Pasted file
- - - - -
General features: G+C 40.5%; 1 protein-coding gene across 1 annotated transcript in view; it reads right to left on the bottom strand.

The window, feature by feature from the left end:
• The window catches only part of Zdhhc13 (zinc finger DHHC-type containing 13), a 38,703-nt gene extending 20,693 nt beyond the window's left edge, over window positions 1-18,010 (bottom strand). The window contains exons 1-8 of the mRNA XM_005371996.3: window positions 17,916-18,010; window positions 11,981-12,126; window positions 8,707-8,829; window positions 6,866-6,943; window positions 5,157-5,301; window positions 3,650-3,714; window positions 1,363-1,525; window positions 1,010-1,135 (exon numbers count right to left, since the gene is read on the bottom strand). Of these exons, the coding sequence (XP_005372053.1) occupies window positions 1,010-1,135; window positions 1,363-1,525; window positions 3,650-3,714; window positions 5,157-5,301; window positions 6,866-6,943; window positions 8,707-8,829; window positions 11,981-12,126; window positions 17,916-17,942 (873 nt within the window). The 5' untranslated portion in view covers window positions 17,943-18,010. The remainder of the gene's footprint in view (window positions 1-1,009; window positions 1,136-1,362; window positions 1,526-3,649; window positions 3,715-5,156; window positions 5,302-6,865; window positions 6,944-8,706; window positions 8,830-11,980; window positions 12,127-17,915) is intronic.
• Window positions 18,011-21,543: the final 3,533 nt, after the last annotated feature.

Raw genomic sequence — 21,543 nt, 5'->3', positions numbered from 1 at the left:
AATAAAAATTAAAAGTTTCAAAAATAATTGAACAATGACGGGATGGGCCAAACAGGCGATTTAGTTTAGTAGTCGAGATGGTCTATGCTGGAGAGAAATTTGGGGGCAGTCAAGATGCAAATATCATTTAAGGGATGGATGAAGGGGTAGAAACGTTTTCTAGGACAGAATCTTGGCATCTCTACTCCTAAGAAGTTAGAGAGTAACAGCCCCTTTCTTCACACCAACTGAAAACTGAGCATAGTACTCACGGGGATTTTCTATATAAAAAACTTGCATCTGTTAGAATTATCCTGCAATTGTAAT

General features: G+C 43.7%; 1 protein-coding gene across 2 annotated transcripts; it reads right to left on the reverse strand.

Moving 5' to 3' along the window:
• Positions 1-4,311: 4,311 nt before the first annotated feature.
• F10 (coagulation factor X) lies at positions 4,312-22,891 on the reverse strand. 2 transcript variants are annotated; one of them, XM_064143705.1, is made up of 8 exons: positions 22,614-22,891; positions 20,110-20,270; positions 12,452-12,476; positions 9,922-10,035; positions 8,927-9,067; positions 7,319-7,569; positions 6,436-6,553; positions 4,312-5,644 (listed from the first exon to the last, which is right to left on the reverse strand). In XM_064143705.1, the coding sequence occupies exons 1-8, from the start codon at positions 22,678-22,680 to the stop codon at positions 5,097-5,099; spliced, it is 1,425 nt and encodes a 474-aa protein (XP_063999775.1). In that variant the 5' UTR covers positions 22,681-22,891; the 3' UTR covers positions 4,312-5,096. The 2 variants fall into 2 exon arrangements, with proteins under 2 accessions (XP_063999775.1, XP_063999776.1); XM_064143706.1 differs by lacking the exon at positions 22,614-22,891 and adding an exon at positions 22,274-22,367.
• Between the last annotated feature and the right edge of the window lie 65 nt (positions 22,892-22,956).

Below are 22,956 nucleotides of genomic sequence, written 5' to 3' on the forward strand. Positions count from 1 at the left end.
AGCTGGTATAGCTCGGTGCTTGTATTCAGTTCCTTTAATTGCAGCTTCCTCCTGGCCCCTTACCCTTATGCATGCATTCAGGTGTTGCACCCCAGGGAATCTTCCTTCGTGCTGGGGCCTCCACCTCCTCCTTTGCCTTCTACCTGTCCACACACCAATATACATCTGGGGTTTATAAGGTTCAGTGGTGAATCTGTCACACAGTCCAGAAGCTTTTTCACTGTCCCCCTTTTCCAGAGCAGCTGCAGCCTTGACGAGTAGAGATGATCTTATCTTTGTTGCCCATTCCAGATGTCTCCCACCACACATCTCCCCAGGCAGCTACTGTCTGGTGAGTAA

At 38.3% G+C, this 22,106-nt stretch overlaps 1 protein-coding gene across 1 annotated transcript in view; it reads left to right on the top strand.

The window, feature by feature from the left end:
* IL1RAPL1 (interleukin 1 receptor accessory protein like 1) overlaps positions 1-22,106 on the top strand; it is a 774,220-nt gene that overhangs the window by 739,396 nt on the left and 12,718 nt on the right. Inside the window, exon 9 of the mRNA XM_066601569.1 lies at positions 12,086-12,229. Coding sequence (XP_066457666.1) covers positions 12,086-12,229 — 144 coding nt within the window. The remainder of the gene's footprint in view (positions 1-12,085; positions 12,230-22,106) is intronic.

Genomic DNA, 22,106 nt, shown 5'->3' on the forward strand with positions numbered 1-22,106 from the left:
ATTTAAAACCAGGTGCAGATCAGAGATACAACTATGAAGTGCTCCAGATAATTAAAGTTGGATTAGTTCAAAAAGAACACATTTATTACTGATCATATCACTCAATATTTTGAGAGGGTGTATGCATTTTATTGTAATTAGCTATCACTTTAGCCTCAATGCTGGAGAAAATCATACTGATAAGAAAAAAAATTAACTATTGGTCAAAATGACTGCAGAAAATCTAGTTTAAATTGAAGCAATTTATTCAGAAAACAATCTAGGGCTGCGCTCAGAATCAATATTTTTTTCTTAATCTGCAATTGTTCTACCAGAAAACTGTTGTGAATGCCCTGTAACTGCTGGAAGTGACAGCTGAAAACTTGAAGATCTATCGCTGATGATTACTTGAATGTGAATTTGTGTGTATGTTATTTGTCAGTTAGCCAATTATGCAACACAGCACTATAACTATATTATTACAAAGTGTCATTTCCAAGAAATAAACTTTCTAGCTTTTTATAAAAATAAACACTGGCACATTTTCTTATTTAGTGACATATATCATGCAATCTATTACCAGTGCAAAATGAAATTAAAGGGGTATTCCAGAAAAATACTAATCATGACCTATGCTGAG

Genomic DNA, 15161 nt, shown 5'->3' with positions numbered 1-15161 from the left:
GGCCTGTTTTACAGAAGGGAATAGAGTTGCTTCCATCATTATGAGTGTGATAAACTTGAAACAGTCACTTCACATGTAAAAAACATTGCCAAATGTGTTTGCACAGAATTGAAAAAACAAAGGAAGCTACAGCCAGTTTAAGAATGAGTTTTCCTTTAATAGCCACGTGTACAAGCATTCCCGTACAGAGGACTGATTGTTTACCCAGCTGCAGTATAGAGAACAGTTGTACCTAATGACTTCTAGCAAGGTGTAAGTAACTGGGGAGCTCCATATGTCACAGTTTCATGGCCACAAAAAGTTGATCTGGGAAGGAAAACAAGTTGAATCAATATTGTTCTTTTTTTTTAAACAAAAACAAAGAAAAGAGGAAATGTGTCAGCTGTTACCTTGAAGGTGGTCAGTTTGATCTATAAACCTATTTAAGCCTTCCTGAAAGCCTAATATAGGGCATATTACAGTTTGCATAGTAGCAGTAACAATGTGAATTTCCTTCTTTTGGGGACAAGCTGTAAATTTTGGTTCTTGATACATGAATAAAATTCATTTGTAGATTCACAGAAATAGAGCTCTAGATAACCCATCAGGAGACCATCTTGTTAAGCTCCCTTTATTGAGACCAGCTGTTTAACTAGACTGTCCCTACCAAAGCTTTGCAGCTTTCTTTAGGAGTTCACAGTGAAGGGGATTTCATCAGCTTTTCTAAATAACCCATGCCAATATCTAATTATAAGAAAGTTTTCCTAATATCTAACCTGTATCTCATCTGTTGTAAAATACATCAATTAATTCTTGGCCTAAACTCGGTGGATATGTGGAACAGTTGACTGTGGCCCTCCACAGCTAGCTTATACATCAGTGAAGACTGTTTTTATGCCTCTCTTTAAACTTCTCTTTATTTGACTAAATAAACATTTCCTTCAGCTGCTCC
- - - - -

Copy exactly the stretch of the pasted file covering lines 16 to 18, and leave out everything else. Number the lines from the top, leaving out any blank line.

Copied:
* IL1RAPL1 (interleukin 1 receptor accessory protein like 1) overlaps positions 1-22,106 on the top strand; it is a 774,220-nt gene that overhangs the window by 739,396 nt on the left and 12,718 nt on the right. Inside the window, exon 9 of the mRNA XM_066601569.1 lies at positions 12,086-12,229. Coding sequence (XP_066457666.1) covers positions 12,086-12,229 — 144 coding nt within the window. The remainder of the gene's footprint in view (positions 1-12,085; positions 12,230-22,106) is intronic.

Genomic DNA, 22,106 nt, shown 5'->3' on the forward strand with positions numbered 1-22,106 from the left:
ATTTAAAACCAGGTGCAGATCAGAGATACAACTATGAAGTGCTCCAGATAATTAAAGTTGGATTAGTTCAAAAAGAACACATTTATTACTGATCATATCACTCAATATTTTGAGAGGGTGTATGCATTTTATTGTAATTAGCTATCACTTTAGCCTCAATGCTGGAGAAAATCATACTGATAAGAAAAAAAATTAACTATTGGTCAAAATGACTGCAGAAAATCTAGTTTAAATTGAAGCAATTTATTCAGAAAACAATCTAGGGCTGCGCTCAGAATCAATATTTTTTTCTTAATCTGCAATTGTTCTACCAGAAAACTGTTGTGAATGCCCTGTAACTGCTGGAAGTGACAGCTGAAAACTTGAAGATCTATCGCTGATGATTACTTGAATGTGAATTTGTGTGTATGTTATTTGTCAGTTAGCCAATTATGCAACACAGCACTATAACTATATTATTACAAAGTGTCATTTCCAAGAAATAAACTTTCTAGCTTTTTATAAAAATAAACACTGGCACATTTTCTTATTTAGTGACATATATCATGCAATCTATTACCAGTGCAAAATGAAATTAAAGGGGTATTCCAGAAAAATACTAATCATGACCTATGCTGAG